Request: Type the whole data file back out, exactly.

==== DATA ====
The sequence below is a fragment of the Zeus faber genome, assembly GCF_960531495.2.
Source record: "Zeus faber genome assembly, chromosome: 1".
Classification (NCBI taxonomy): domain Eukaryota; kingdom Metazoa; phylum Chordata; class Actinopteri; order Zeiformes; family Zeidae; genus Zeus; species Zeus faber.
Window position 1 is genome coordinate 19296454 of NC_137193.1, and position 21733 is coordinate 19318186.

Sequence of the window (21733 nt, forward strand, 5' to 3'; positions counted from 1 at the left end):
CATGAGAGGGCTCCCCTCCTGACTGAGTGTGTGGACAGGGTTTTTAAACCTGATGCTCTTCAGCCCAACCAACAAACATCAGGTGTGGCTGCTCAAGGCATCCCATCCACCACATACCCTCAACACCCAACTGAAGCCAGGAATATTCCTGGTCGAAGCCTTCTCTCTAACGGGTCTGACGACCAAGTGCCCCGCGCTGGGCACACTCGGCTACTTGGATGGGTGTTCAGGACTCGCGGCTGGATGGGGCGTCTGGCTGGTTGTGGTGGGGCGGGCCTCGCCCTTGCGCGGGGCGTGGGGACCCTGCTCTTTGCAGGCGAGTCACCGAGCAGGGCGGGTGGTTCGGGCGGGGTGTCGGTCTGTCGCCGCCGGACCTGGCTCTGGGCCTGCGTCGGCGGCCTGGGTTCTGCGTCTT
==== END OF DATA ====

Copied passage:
The sequence below is a fragment of the Zeus faber genome, assembly GCF_960531495.2.
Source record: "Zeus faber genome assembly, chromosome: 1".
Classification (NCBI taxonomy): domain Eukaryota; kingdom Metazoa; phylum Chordata; class Actinopteri; order Zeiformes; family Zeidae; genus Zeus; species Zeus faber.
Window position 1 is genome coordinate 19296454 of NC_137193.1, and position 21733 is coordinate 19318186.

Sequence of the window (21733 nt, forward strand, 5' to 3'; positions counted from 1 at the left end):
CATGAGAGGGCTCCCCTCCTGACTGAGTGTGTGGACAGGGTTTTTAAACCTGATGCTCTTCAGCCCAACCAACAAACATCAGGTGTGGCTGCTCAAGGCATCCCATCCACCACATACCCTCAACACCCAACTGAAGCCAGGAATATTCCTGGTCGAAGCCTTCTCTCTAACGGGTCTGACGACCAAGTGCCCCGCGCTGGGCACACTCGGCTACTTGGATGGGTGTTCAGGACTCGCGGCTGGATGGGGCGTCTGGCTGGTTGTGGTGGGGCGGGCCTCGCCCTTGCGCGGGGCGTGGGGACCCTGCTCTTTGCAGGCGAGTCACCGAGCAGGGCGGGTGGTTCGGGCGGGGTGTCGGTCTGTCGCCGCCGGACCTGGCTCTGGGCCTGCGTCGGCGGCCTGGGTTCTGCGTCTT